What Do You Want to Say?
…and how do you want to say it?
Someone says something truly nasty to you. How do you respond? Do you yell at them and vent your anger? Do you say something dismissive and just walk away? Or do you ask them why they felt the need to be nasty to you?
The answer depends completely upon your answer to another WDYW question: What do you want to achieve with your response?
The Question Less Considered
That question, what do you want to achieve, is often overlooked, not considered. In the heat of anger its easy to blurt out something equally if not even more nasty as your response. What will that achieve? It may provoke an even nastier response, some raised voices, perhaps occasional violence. In most cases, it will produce some level of escalation. Seldom is that a desired outcome.
When you stop to actively ask yourself what you want to accomplish with your response you’re following Stephen Covey’s famous second habit of highly effective people: Begin with the End in Mind!
Start at the end of the exchange. You’d like to get past this conversation with the person addressing you explaining why they felt the need to be nasty to you. That would hopefully commence a conversation that reveals why they feel negatively about you and may lead to a good resolution. So, you might respond by saying something on the order of, “Oh, that was pretty nasty. I’m sorry you felt the need to be that way toward me. What did I do to earn that?”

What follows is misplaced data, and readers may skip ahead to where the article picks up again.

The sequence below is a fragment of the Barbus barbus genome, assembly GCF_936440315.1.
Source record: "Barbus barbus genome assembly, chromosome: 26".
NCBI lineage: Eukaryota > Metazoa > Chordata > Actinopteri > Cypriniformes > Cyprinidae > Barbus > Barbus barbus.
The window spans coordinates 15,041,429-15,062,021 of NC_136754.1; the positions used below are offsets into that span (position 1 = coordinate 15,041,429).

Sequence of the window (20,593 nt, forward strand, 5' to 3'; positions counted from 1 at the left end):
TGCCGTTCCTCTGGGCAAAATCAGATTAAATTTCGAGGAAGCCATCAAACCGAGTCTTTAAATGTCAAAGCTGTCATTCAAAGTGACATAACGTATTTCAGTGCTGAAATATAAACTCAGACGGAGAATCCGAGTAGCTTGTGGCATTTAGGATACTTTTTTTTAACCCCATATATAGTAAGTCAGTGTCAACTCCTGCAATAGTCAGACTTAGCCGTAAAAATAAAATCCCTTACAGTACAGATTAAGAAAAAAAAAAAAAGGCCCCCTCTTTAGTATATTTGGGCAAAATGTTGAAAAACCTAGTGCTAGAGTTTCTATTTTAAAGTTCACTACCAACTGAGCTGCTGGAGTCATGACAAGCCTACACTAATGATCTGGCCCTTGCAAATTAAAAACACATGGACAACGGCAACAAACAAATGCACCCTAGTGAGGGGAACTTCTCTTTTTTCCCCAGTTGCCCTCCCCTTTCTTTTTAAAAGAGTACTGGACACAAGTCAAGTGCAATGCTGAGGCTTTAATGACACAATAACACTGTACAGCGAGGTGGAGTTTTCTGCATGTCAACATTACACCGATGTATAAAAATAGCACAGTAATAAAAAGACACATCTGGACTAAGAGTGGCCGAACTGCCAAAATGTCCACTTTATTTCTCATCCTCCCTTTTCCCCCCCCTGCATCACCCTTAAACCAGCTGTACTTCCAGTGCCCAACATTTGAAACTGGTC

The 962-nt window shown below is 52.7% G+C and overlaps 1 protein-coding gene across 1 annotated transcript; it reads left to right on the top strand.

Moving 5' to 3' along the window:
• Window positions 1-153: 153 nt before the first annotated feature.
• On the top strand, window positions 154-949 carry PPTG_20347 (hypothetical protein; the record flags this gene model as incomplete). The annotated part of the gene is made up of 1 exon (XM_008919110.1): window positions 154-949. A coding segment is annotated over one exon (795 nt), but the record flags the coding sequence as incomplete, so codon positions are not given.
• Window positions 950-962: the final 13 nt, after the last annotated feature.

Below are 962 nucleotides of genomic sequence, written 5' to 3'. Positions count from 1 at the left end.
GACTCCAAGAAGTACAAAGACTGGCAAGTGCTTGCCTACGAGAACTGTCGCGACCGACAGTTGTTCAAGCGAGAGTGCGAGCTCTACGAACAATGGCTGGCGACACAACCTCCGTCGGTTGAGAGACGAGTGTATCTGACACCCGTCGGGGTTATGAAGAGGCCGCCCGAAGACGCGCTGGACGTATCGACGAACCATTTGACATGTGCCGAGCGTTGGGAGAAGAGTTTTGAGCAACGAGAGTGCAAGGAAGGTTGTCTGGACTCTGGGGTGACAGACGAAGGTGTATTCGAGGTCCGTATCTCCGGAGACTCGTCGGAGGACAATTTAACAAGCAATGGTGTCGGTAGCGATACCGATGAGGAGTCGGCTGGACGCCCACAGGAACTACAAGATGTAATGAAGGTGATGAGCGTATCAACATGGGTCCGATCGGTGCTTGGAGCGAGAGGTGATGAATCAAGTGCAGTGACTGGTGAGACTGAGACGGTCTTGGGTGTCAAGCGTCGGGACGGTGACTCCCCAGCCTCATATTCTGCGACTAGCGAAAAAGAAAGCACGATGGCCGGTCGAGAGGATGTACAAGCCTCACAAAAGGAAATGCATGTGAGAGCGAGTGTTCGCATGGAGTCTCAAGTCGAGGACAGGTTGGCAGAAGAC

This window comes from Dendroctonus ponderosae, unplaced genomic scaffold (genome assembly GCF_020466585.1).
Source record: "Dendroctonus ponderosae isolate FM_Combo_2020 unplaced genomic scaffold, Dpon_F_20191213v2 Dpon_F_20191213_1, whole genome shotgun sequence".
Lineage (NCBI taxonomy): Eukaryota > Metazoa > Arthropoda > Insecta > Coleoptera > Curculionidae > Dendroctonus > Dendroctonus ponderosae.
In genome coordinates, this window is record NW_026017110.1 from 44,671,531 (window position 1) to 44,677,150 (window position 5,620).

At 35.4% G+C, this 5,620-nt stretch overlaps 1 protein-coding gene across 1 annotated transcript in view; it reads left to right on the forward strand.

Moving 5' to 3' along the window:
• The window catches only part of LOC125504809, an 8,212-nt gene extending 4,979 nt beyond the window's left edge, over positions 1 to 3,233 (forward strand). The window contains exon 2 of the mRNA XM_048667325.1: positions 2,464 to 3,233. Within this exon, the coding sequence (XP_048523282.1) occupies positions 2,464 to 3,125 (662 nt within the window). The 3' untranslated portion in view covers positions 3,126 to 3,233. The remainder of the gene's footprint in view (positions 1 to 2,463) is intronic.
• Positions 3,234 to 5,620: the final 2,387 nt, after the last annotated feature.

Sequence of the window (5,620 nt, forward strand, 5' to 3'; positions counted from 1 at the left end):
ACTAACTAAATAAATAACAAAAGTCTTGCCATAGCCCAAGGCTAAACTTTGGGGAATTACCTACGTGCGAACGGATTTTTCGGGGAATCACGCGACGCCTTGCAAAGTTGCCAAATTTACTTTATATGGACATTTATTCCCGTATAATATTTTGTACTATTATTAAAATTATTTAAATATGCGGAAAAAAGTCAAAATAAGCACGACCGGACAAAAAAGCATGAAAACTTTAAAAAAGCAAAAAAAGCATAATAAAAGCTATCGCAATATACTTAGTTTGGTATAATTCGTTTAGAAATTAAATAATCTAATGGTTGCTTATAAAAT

When they answer your question, if they do, take that opportunity to engage with them about their problem with you, and see if you can’t offer a mutually agreeable solution.
When You Need to Deliver a Difficult Message
It is likely that every one of us will face a need to give someone else information that you know will upset them. For me, the first time I remember being confronted with this challenge was when my best friend had taken a trip and was driving home. Well before he arrived, I was told that his father had passed away while he was gone.
This was before there were cellphones or mobile devices.
It immediately occurred to me that his mother, not the most sensitive of women, would likely say to him, “Your father’s dead.”
Rather than let that happen I walked over to his parking lot and waited there for a while. Eventually, his car pulled into the lot, and he found a parking spot. As he bounded out of the car feeling all pumped up about his trip and anxious to tell me all about it, he greeted me with, “Hey, partner!!!”
My instinct was to get right to it and not keep him standing there wondering what was wrong with me. So, I grabbed him by both shoulders and said, “I have to tell you something, pal. Your father has passed away. I’m so sorry.”
He became very still, and all expression left his face. We walked over to a bench, sat down, and talked for a while. We talked about his father’s illness and the fact that they knew he didn’t have much time left. It wasn’t a complete surprise, but it hurt all the same.
In retrospect, I know I wanted to tell him this bad news he needed to know, but I didn’t want to foreshadow it and build up his anxiety. I felt it best to just tell him.
This decision, in turn, was driven by my own experience losing my father. I was 15 years old and on line to get lunch at school. Suddenly, I noticed a neighbor of ours standing by the doorway. In that first instant it struck me that this wasn’t a good friend of ours, and he had no children in school. Wickedly fast I figured out why he was here. Soon, he spotted me and came over to me, asking me to come with him.
I politely said hello and then asked why I had to come with him. His response was mumbled, but something on the order of, “I need to get you home. We’ll explain when we get there.”
So I sat in the passenger seat of this relative stranger’s car for the few minutes it took to drive from the school to my home. All the way I was thinking, “One of my parents is dead.” Awfully, I began to think about which I would prefer it would be. I forced myself to go cold and sat there silently.